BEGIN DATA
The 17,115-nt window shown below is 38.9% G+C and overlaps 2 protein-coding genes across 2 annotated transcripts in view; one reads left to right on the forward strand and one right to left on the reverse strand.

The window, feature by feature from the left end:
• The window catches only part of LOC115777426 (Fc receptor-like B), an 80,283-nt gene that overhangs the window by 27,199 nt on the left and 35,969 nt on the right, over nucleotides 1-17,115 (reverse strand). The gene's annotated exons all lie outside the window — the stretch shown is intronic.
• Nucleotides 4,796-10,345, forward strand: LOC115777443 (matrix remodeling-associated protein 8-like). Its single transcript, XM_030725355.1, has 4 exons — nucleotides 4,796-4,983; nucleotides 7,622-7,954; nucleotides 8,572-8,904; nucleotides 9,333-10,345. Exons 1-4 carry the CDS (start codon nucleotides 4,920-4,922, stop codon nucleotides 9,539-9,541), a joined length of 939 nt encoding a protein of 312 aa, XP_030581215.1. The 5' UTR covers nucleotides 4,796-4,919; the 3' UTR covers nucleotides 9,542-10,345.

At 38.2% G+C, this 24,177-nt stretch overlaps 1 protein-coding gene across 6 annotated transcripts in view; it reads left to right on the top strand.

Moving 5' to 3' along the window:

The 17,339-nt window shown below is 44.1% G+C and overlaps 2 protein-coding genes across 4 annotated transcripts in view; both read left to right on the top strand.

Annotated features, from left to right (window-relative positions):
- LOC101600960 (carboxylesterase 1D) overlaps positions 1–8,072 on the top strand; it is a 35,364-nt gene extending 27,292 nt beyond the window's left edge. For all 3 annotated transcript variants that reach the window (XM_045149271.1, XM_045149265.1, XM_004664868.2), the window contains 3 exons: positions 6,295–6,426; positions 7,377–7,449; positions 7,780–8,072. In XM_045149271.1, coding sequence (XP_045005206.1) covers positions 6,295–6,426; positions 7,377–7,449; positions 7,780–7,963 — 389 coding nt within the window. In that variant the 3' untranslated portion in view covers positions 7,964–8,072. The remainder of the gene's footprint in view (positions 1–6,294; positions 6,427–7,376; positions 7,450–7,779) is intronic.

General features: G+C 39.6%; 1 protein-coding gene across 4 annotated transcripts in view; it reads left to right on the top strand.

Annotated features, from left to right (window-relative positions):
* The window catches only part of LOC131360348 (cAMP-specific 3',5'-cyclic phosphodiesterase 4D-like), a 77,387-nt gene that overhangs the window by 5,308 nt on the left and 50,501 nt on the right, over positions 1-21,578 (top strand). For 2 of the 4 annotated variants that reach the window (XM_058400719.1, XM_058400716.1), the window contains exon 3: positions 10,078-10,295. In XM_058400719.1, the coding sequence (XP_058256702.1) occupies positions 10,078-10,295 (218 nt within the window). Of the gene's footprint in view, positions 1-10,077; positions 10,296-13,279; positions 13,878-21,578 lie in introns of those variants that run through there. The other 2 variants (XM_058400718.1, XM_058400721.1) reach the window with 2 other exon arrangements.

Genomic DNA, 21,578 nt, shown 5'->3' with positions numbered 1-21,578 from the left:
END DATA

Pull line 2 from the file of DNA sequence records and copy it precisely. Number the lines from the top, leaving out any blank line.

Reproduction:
The window, feature by feature from the left end: